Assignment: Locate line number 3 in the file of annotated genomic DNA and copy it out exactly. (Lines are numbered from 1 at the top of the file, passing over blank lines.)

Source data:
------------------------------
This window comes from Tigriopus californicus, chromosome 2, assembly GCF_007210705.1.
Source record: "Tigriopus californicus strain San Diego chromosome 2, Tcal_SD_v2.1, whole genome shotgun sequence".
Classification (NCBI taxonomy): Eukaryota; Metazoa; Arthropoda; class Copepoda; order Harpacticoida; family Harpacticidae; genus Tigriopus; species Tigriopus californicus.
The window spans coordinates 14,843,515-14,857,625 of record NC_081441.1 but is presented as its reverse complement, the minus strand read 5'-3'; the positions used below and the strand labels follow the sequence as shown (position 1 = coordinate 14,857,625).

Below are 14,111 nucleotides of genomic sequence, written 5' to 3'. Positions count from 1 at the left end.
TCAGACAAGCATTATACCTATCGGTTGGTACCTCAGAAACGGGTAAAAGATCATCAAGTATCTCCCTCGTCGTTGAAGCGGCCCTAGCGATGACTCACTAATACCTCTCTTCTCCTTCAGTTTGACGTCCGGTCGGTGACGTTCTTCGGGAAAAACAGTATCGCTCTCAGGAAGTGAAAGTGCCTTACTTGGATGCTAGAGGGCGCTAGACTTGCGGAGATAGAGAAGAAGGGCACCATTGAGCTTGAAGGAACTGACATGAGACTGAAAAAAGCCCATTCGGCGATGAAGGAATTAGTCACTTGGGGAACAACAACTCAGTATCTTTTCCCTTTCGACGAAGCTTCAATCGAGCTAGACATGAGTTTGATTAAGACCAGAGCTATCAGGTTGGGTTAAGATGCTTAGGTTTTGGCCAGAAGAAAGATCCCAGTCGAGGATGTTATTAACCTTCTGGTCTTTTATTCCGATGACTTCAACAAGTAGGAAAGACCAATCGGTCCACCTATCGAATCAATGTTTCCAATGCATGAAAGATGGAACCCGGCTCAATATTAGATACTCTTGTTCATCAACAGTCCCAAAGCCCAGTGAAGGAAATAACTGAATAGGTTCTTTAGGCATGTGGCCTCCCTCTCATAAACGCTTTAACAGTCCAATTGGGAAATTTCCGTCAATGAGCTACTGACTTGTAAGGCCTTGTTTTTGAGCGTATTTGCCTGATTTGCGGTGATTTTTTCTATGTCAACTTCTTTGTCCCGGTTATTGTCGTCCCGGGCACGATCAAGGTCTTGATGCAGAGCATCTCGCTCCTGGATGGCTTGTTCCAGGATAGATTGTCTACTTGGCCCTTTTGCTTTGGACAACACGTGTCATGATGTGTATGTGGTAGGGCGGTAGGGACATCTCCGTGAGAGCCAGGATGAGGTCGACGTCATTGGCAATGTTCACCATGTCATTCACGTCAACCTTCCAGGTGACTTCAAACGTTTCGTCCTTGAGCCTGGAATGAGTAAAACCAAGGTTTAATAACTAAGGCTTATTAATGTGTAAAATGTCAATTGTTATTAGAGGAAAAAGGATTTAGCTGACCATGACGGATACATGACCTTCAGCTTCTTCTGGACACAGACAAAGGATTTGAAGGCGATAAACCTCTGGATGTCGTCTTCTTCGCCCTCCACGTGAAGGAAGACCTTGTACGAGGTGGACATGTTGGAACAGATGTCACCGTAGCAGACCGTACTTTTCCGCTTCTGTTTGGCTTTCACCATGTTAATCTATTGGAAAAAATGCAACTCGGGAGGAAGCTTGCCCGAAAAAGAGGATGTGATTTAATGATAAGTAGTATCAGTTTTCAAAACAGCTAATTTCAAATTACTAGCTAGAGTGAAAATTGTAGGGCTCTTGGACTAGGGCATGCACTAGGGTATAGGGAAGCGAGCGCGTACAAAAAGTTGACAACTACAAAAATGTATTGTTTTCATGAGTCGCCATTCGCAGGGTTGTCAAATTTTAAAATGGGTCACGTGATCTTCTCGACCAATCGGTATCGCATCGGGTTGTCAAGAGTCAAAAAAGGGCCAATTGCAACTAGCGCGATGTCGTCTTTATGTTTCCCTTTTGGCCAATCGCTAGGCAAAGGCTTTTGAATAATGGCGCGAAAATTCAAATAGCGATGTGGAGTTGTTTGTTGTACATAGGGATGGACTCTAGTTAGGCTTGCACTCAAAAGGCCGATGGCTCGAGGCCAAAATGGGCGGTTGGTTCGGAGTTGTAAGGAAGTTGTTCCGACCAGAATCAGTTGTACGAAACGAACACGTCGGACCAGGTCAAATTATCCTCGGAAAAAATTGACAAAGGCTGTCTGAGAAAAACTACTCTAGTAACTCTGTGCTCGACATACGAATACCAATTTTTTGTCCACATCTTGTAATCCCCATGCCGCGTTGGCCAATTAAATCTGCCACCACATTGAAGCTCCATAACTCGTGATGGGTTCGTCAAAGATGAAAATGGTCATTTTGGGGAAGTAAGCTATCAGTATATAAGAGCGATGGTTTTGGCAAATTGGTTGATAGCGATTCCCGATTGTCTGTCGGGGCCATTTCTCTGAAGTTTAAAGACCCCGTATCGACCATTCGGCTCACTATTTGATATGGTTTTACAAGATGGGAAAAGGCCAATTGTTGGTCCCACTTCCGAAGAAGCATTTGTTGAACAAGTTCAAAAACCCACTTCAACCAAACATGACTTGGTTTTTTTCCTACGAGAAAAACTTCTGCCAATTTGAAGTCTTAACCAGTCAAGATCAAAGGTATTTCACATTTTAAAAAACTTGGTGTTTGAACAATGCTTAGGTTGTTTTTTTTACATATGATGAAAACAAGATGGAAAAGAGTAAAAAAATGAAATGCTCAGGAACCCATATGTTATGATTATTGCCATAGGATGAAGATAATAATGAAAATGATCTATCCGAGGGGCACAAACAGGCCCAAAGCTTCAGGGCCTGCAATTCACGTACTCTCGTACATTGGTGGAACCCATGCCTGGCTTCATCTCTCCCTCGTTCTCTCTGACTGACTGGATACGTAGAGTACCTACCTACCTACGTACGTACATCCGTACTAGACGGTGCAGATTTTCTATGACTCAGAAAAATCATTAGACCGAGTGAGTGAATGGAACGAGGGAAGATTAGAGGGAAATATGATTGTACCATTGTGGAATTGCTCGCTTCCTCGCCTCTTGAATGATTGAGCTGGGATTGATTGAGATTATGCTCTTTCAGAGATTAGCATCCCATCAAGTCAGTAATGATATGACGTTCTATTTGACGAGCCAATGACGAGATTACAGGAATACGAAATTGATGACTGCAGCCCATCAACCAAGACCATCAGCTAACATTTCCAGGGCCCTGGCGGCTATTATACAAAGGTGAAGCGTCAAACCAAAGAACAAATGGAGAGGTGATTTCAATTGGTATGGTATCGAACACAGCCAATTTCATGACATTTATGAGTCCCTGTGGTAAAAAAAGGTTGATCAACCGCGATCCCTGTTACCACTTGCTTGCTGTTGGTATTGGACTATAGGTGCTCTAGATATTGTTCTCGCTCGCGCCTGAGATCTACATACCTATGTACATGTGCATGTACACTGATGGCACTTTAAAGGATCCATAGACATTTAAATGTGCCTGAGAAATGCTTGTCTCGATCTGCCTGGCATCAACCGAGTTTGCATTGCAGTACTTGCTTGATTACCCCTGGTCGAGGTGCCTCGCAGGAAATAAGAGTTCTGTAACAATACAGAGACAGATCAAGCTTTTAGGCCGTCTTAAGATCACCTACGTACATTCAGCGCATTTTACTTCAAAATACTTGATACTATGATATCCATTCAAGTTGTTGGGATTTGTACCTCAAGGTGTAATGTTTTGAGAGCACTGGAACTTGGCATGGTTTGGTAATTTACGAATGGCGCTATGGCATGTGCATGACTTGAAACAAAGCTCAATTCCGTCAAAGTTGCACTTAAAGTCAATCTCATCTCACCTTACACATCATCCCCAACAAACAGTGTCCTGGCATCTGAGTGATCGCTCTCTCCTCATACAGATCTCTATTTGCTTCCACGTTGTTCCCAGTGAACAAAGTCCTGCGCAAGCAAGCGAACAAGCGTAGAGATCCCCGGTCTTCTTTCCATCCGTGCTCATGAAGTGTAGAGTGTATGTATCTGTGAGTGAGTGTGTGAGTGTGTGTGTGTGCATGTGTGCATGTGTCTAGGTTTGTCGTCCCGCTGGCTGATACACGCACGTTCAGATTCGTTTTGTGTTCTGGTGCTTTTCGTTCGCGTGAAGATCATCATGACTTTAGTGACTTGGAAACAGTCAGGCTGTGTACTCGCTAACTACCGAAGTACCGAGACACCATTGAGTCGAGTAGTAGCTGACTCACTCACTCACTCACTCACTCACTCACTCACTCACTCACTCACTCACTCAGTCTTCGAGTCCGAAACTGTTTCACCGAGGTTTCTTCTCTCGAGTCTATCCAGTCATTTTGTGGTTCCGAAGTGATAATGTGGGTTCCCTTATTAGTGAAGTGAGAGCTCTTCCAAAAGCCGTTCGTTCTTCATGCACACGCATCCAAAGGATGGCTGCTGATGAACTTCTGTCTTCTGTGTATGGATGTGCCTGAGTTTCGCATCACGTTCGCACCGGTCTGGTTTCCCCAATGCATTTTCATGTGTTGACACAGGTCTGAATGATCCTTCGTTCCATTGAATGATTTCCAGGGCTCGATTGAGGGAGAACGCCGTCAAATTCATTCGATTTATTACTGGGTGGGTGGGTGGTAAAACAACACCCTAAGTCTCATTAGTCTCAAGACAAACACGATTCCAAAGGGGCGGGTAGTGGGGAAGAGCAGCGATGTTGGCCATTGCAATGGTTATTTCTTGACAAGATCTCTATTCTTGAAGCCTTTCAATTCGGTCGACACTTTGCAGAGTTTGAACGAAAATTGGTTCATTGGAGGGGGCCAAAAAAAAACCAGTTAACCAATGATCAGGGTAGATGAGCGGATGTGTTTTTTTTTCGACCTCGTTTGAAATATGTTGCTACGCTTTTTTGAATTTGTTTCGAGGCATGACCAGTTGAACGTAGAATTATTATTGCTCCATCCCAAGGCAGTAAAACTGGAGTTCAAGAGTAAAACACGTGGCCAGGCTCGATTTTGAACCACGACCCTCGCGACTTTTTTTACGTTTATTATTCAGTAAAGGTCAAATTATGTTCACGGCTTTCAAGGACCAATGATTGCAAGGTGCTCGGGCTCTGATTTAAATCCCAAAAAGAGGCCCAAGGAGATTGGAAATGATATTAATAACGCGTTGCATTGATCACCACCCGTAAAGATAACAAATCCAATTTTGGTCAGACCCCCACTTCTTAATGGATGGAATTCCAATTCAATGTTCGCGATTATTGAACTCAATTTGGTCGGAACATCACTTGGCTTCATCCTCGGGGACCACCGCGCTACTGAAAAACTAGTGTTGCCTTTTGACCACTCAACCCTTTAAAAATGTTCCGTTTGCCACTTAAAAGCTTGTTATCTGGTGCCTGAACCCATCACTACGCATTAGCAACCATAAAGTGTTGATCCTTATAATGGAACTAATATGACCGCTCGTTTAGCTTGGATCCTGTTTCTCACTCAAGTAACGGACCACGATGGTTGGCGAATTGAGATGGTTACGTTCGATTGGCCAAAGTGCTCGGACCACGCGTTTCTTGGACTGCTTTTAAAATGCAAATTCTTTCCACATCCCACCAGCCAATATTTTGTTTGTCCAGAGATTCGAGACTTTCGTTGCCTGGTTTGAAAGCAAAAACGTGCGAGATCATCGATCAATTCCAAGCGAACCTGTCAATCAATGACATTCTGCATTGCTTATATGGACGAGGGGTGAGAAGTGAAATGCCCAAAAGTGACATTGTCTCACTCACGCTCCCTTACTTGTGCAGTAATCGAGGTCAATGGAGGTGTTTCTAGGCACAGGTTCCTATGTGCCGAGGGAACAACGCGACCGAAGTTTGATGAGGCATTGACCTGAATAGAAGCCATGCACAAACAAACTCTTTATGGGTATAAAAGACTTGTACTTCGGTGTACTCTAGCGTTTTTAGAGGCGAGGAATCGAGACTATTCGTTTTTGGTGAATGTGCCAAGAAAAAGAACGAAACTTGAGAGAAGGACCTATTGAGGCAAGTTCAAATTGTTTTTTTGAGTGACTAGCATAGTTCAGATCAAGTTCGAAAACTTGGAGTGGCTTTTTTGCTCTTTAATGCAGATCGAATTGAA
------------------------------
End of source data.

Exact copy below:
Classification (NCBI taxonomy): Eukaryota; Metazoa; Arthropoda; class Copepoda; order Harpacticoida; family Harpacticidae; genus Tigriopus; species Tigriopus californicus.